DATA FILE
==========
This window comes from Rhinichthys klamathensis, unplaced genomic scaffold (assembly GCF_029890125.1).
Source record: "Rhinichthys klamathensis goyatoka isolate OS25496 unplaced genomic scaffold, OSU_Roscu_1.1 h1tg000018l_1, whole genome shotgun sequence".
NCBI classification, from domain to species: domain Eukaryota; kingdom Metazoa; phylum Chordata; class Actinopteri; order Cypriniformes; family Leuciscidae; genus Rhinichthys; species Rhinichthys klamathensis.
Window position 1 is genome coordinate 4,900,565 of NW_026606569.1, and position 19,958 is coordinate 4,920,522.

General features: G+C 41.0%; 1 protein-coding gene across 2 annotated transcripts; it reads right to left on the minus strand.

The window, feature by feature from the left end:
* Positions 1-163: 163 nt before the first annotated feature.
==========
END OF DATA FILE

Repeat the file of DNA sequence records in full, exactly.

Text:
This window comes from Rhinichthys klamathensis, unplaced genomic scaffold (assembly GCF_029890125.1).
Source record: "Rhinichthys klamathensis goyatoka isolate OS25496 unplaced genomic scaffold, OSU_Roscu_1.1 h1tg000018l_1, whole genome shotgun sequence".
NCBI classification, from domain to species: domain Eukaryota; kingdom Metazoa; phylum Chordata; class Actinopteri; order Cypriniformes; family Leuciscidae; genus Rhinichthys; species Rhinichthys klamathensis.
Window position 1 is genome coordinate 4,900,565 of NW_026606569.1, and position 19,958 is coordinate 4,920,522.

General features: G+C 41.0%; 1 protein-coding gene across 2 annotated transcripts; it reads right to left on the minus strand.

The window, feature by feature from the left end:
* Positions 1-163: 163 nt before the first annotated feature.